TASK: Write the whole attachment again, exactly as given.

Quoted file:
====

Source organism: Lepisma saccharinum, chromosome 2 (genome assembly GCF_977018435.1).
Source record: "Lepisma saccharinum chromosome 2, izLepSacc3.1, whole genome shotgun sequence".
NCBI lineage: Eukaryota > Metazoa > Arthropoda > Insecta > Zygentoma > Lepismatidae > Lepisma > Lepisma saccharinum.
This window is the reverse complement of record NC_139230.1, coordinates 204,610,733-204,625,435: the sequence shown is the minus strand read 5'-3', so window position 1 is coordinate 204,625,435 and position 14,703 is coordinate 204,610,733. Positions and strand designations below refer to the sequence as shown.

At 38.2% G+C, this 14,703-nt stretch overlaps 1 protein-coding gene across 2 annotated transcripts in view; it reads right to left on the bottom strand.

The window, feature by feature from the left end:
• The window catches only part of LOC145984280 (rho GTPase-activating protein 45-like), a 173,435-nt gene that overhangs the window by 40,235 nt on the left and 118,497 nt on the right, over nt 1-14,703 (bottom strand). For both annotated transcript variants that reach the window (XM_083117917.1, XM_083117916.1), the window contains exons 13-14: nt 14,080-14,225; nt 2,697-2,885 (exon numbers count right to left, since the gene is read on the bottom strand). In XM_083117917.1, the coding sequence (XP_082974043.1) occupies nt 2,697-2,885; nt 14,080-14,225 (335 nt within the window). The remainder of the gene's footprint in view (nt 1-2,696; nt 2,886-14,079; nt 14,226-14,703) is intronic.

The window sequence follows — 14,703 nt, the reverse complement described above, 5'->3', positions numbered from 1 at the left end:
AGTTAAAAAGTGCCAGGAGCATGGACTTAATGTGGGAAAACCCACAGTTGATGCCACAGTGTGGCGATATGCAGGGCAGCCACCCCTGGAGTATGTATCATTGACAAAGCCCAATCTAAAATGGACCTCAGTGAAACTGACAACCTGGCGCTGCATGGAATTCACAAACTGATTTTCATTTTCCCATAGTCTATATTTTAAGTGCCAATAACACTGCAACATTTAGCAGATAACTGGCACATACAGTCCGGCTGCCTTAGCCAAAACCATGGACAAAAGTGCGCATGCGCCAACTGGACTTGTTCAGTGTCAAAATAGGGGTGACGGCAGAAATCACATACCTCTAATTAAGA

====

Source organism: Lepisma saccharinum, chromosome 2 (genome assembly GCF_977018435.1).
Source record: "Lepisma saccharinum chromosome 2, izLepSacc3.1, whole genome shotgun sequence".
NCBI lineage: Eukaryota > Metazoa > Arthropoda > Insecta > Zygentoma > Lepismatidae > Lepisma > Lepisma saccharinum.
This window is the reverse complement of record NC_139230.1, coordinates 204,610,733-204,625,435: the sequence shown is the minus strand read 5'-3', so window position 1 is coordinate 204,625,435 and position 14,703 is coordinate 204,610,733. Positions and strand designations below refer to the sequence as shown.

At 38.2% G+C, this 14,703-nt stretch overlaps 1 protein-coding gene across 2 annotated transcripts in view; it reads right to left on the bottom strand.

The window, feature by feature from the left end:
• The window catches only part of LOC145984280 (rho GTPase-activating protein 45-like), a 173,435-nt gene that overhangs the window by 40,235 nt on the left and 118,497 nt on the right, over nt 1-14,703 (bottom strand). For both annotated transcript variants that reach the window (XM_083117917.1, XM_083117916.1), the window contains exons 13-14: nt 14,080-14,225; nt 2,697-2,885 (exon numbers count right to left, since the gene is read on the bottom strand). In XM_083117917.1, the coding sequence (XP_082974043.1) occupies nt 2,697-2,885; nt 14,080-14,225 (335 nt within the window). The remainder of the gene's footprint in view (nt 1-2,696; nt 2,886-14,079; nt 14,226-14,703) is intronic.

The window sequence follows — 14,703 nt, the reverse complement described above, 5'->3', positions numbered from 1 at the left end:
AGTTAAAAAGTGCCAGGAGCATGGACTTAATGTGGGAAAACCCACAGTTGATGCCACAGTGTGGCGATATGCAGGGCAGCCACCCCTGGAGTATGTATCATTGACAAAGCCCAATCTAAAATGGACCTCAGTGAAACTGACAACCTGGCGCTGCATGGAATTCACAAACTGATTTTCATTTTCCCATAGTCTATATTTTAAGTGCCAATAACACTGCAACATTTAGCAGATAACTGGCACATACAGTCCGGCTGCCTTAGCCAAAACCATGGACAAAAGTGCGCATGCGCCAACTGGACTTGTTCAGTGTCAAAATAGGGGTGACGGCAGAAATCACATACCTCTAATTAAGA